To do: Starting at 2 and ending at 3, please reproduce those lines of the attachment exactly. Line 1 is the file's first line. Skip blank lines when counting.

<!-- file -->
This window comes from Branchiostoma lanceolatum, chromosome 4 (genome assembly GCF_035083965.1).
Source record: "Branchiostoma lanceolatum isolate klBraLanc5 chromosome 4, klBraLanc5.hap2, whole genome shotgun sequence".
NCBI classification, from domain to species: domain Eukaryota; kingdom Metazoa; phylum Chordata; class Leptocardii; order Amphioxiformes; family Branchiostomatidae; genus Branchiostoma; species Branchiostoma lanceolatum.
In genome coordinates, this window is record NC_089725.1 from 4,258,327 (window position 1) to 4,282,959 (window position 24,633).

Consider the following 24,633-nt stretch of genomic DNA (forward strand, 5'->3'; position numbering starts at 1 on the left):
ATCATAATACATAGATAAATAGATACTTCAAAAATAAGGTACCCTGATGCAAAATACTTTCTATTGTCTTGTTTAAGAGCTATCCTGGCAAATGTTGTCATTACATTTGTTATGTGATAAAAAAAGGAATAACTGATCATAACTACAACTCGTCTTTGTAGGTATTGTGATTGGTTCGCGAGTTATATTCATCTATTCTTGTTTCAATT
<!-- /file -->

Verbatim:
Source record: "Branchiostoma lanceolatum isolate klBraLanc5 chromosome 4, klBraLanc5.hap2, whole genome shotgun sequence".
NCBI classification, from domain to species: domain Eukaryota; kingdom Metazoa; phylum Chordata; class Leptocardii; order Amphioxiformes; family Branchiostomatidae; genus Branchiostoma; species Branchiostoma lanceolatum.